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Jemma Woodley 29 November 2022

Waiting times for Lasting Power of Attorney (LPA) applications

What you can do while you wait.
Power of attorney

There has been increasing media attention recently on the processing delays for Lasting Powers of Attorney (LPAs), a legal document that lets you give someone you trust the power to make decisions on your behalf.

The Office of the Public Guardian, who processes these forms, have stated waiting times for LPA applications can take up to 20 weeks to be processed.

Recent engagement on a tweet by Clare Fuller got me thinking about how prominent this wait time is becoming in our work.

The people we support are telling us this issue is having a negative impact on their peace of mind in the present, and is sometimes resulting in people’s wishes not being respected at the end of life. In Clare’s words, we can’t overstate the importance of having documents in place before they’re needed, rather than waiting for a crisis.

It’s making headlines

News articles over the past months have increasingly covered these stories too, describing the emotional toll placed on relatives who need to make critical healthcare decisions with no legal documentation in place.

The following articles are just a few stories we’ve seen in the news:

We frequently hear from callers on our information line who tell us they are experiencing these lengthy delays when sending their forms off to be registered. According to the Office of the Public Guardian, the Coronavirus Pandemic has caused wait times to almost double. Sadly, some callers tell us they won’t live that long.

What does this mean for treatment and care decisions?

LPA for Health and Welfare gives someone you trust the power to make decisions over your treatment and care; this can include decisions about where you would like to be cared for and any medical treatment.

People often wrongly believe that their ‘next of kin’ can make these treatment and care decisions for them.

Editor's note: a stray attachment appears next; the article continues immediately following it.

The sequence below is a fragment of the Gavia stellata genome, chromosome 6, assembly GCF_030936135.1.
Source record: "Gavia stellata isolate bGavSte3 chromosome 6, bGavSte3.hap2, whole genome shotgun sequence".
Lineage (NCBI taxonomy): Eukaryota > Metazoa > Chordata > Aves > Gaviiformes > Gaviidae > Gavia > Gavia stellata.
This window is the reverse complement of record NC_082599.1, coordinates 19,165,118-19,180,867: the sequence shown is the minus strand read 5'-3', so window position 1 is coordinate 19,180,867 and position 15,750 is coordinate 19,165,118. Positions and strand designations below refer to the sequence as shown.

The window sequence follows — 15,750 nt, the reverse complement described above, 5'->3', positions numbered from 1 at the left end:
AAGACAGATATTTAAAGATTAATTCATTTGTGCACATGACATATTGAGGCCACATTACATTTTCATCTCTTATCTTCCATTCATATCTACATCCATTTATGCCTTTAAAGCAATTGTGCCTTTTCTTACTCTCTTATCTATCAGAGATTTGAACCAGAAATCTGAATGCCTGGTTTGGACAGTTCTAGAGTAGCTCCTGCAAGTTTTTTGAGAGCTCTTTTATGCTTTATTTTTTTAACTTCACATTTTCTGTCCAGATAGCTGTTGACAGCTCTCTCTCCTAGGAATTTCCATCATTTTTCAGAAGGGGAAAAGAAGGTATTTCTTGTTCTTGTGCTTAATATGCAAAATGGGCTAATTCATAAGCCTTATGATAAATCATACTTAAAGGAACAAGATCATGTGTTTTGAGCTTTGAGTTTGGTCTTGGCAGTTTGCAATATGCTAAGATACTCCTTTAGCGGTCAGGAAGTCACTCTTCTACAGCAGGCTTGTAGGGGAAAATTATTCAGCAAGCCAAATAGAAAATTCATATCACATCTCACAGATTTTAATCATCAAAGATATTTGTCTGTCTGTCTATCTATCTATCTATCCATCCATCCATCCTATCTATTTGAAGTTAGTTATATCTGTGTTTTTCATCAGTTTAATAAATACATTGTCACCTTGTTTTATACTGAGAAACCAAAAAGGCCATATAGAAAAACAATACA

However, until your LPA is registered by the Office of the Public Guardian, the person you appoint as your attorney has no power to make these decisions for you. This means that if you lose capacity to make decisions about your treatment and care while you wait for your LPA to be processed, the doctor looking after you will make treatment decisions for you.

Completing this documentation sooner rather than later is becoming increasingly important.

What can you do while you wait?

Despite these long waiting times, there are things you can do to ensure your wishes are followed while you are waiting for a LPA to be registered. If you have strong wishes about treatment you do not want to be given, you can document this for free and in a legally binding way by making a living will (advance decision). A living will allows you to record any medical treatments you do not want to be given. It applies when you lose capacity and can not make decisions for yourself.

We often support callers that fear they may lose capacity before an LPA can be processed.

A living will is legally binding and can be used as soon as it is signed and witnessed.

This means there are no delays to having your decisions documented. This ensures you are covered for that period of time it takes for a LPA to be processed.

Once the LPA is processed, a living will can also be helpful for your attorney as it can back them up as it helps demonstrate that they are making decisions in your best interests. It also means that your wishes about treatment are known even if your attorneys are not contactable in an emergency.

Our website explains how LPAs and living wills work together.

For further support on how to create a living will and/or a LPA, contact our free nurse-led information line on 0800 999 2434.

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